Acanthus dioscoridis var. perringii
A short really spiky acanthus for growing in a spot that is warm and dry. Full sun will bring the best flowering when the highly unusual short spikes of hooded flowers can best be appreciated. Differs from Acanthus dioscoridis in the divided nature of the leaves. Flowers pale to deeper pink covered by pink veined hoods. 40cm. A good alternative to the larger species where space is limited.
Bear’s Breeches – Acanthus
Acanthus is the hardiest Genus in its family, coming mainly from the eastern Mediterranean coast across into Turkey, growing on dry rocky hills. Ideally, they prefer to grow in a well-drained site in a sunny position. Additionally, they will grow in light shade, but flower much better in the sun. They are easy, long lived architectural plants with deep coloured, glossy foliage of great merit. As a bonus, The bees just love the tall spikes set with hooded flowers stacked up in even columns. Each flower consists of a purple or pink hood above a contrasting white lip. The foliage, especially on the smaller species dies off completely with the frosts.
Roman and Greek homes commonly used Acanthus as decoration in , both as garlands and as motifs on friezes and on clothing. Virgil reports that Helen of Troy had Acanthus decoration on her clothing.
Acanthus have found a use in cough medicines.
The inspiration for the acanthus Leaf decoration used on the top of Corinthian columns is the lovely architectural leaves of this Genus. It is a stylised form and was probably based around the leaves of either Acanthus mollis or Acanthus spinosus.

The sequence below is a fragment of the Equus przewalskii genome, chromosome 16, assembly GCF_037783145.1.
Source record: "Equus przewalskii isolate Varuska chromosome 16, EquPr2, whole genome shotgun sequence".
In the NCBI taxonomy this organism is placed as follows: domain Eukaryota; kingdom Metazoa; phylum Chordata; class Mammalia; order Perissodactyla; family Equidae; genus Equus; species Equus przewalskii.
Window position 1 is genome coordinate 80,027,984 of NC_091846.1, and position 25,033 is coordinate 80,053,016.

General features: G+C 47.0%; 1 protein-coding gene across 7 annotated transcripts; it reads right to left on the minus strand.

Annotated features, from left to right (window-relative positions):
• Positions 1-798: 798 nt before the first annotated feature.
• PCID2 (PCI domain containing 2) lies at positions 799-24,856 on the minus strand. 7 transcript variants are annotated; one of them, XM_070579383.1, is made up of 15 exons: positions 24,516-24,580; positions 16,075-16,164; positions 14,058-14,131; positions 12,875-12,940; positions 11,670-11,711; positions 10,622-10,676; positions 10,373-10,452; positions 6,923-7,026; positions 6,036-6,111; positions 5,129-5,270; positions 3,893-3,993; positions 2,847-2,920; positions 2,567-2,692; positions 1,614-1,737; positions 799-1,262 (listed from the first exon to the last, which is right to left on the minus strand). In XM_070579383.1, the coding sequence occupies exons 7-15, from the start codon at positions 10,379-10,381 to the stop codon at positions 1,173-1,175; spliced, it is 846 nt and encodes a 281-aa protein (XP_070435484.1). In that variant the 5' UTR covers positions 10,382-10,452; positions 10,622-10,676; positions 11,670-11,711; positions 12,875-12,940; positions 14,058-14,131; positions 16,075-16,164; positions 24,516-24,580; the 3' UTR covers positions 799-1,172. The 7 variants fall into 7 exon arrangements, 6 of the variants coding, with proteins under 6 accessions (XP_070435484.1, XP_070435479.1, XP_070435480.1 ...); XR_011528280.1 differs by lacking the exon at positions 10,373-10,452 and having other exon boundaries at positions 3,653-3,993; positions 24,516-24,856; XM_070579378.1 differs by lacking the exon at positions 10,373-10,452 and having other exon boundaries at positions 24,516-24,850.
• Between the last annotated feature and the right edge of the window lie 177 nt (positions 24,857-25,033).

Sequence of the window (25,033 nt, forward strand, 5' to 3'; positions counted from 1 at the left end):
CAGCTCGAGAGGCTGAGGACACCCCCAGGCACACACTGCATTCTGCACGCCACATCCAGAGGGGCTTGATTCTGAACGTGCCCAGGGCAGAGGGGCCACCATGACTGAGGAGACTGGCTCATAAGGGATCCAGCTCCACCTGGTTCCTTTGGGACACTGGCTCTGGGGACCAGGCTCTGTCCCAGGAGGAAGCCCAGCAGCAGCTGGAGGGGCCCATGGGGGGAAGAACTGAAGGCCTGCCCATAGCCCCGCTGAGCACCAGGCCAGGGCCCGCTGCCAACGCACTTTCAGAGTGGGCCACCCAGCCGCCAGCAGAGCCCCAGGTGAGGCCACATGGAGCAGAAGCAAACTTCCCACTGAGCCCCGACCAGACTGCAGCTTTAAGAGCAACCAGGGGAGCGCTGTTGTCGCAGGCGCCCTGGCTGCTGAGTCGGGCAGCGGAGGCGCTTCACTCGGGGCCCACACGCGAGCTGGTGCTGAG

This is the legend that tells of how the Romans first chose Acanthus leaves. The Greek architect, Callimachos, was visiting the tomb of a young woman who died on the eve of her wedding day. A previous visitor had left a basket covered by a tile standing on an Acanthus plant. Callimachos noticed that the tile had bent back a leaf in a particularly decorative shape. He then took this inspiration and used it on the columns of a Temple he was working on in Corinth. Vitruvius tells that it was the family’s maid who took the basket, containing the woman’s favourite goblets and that the tile was to shed the rain. The basket stood until the new growth twined around the basket in a most pleasing way.
In the 17th century the name for Acanthus was Brank-ursine, or Bear’s claw – possibly in reference to the shape of the flowers.
The origin of the name Bear’s Breeches is a fancied resemblance of the softly hairy leaves and stalks (Acanthus hirsutus ?) to the rump and legs of a hairy bear. I think this one takes some imagination !
Acanthus comes from the Greek ‘akanthe’ – a thorn
Acanthus – Acanthaceae . Bear’s Breeches, Brank-ursine, Oyster plant.